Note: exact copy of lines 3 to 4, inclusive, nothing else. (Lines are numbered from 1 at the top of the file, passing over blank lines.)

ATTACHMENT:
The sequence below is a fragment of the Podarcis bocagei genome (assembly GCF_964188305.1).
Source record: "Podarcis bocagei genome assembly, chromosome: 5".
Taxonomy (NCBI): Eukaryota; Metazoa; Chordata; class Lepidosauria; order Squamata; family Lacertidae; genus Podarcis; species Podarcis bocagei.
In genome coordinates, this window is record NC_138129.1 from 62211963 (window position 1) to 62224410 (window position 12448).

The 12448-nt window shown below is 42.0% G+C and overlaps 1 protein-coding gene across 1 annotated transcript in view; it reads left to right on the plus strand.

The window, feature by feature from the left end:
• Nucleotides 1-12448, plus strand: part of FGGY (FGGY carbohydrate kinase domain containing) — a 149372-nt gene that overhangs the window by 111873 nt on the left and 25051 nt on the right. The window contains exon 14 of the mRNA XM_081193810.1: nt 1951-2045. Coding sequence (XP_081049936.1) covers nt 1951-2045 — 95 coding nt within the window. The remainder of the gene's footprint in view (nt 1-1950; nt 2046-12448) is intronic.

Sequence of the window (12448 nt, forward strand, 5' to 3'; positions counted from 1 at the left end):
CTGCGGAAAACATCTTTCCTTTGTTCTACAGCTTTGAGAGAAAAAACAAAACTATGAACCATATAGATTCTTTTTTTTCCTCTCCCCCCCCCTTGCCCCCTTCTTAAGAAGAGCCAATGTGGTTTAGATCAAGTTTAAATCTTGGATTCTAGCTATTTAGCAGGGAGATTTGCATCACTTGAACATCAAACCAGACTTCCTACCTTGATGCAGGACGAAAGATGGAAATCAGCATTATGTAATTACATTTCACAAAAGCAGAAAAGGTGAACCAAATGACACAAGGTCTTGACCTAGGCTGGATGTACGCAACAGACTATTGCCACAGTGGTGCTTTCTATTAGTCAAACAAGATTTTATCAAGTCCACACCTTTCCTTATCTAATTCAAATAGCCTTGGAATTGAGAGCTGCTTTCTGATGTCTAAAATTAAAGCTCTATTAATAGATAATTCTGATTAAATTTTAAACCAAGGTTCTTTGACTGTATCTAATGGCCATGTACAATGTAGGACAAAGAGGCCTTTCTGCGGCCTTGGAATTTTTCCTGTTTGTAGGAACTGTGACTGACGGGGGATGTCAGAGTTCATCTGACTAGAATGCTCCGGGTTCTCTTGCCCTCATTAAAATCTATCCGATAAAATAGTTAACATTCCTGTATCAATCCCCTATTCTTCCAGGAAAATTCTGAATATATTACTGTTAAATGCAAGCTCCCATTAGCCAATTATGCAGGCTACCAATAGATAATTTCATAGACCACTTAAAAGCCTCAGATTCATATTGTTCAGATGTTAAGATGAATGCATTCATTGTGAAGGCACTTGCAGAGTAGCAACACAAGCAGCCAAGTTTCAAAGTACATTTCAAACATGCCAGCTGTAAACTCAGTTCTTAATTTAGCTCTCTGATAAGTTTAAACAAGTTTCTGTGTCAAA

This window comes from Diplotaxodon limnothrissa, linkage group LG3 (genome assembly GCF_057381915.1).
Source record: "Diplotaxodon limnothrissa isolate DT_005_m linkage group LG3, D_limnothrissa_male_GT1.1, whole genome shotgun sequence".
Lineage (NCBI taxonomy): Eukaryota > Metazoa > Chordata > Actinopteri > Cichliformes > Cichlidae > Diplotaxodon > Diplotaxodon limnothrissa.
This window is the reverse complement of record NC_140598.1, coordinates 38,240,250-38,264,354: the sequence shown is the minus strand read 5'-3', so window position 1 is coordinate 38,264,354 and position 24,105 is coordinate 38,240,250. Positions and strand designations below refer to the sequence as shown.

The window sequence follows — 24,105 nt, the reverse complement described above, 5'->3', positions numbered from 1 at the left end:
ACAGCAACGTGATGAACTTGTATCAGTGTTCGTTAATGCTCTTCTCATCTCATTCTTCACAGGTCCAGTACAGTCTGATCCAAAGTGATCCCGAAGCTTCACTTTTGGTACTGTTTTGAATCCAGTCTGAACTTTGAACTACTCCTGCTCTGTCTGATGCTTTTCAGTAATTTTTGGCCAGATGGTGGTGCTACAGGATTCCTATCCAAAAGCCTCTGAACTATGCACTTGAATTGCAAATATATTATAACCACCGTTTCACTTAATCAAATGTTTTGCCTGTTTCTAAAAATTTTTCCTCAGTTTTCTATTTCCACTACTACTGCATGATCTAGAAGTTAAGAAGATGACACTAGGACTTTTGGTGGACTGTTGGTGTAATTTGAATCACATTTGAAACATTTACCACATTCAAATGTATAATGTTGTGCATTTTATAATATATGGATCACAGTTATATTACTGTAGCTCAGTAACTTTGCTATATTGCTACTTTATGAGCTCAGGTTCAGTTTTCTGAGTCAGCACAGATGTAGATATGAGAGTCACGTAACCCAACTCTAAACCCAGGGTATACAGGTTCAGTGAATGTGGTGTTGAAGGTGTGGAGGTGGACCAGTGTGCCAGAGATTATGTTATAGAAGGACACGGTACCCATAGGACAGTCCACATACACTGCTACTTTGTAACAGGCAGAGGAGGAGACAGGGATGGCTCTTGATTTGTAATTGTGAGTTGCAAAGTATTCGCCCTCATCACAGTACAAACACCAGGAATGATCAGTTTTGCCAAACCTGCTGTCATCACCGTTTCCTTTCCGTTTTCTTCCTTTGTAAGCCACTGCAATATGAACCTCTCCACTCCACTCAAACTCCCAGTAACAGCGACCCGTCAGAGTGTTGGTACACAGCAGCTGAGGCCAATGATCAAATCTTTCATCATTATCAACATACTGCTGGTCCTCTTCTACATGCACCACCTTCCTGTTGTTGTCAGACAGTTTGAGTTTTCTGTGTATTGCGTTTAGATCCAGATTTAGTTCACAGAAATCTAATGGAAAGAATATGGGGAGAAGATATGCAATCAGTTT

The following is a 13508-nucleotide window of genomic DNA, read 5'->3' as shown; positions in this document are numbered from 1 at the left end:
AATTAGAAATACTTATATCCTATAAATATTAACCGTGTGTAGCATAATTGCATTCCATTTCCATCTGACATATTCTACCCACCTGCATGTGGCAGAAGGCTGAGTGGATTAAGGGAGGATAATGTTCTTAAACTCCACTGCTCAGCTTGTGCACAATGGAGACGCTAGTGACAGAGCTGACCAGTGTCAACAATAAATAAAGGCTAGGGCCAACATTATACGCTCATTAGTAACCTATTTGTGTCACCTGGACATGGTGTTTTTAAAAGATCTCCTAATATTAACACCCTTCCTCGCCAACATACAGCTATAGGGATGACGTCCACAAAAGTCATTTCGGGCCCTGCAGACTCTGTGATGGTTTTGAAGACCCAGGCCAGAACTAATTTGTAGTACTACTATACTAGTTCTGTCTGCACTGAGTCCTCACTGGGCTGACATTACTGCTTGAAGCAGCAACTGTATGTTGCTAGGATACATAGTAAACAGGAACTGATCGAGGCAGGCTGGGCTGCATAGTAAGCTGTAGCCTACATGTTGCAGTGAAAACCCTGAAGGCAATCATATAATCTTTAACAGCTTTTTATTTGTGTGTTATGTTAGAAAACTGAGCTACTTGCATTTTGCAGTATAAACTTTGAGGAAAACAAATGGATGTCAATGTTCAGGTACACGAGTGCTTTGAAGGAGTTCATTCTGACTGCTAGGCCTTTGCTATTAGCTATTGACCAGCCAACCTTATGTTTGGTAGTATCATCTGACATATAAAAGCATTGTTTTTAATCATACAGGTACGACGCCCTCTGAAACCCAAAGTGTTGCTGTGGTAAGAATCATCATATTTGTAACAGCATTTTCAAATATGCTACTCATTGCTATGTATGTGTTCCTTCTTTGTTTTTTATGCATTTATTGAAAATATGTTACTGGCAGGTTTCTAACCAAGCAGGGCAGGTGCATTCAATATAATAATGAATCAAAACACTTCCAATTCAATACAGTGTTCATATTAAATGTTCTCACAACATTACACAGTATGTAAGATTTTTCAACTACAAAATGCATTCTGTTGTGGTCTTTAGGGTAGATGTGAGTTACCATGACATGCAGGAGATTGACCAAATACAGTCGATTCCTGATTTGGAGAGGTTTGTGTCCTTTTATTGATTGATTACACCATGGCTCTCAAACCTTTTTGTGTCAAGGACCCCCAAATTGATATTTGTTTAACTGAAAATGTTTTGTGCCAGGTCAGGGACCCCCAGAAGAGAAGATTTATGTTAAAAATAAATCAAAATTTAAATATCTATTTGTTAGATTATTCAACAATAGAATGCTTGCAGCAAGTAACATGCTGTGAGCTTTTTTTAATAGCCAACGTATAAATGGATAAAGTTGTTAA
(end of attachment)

Taxonomy (NCBI): Eukaryota; Metazoa; Chordata; class Lepidosauria; order Squamata; family Lacertidae; genus Podarcis; species Podarcis bocagei.
In genome coordinates, this window is record NC_138129.1 from 62211963 (window position 1) to 62224410 (window position 12448).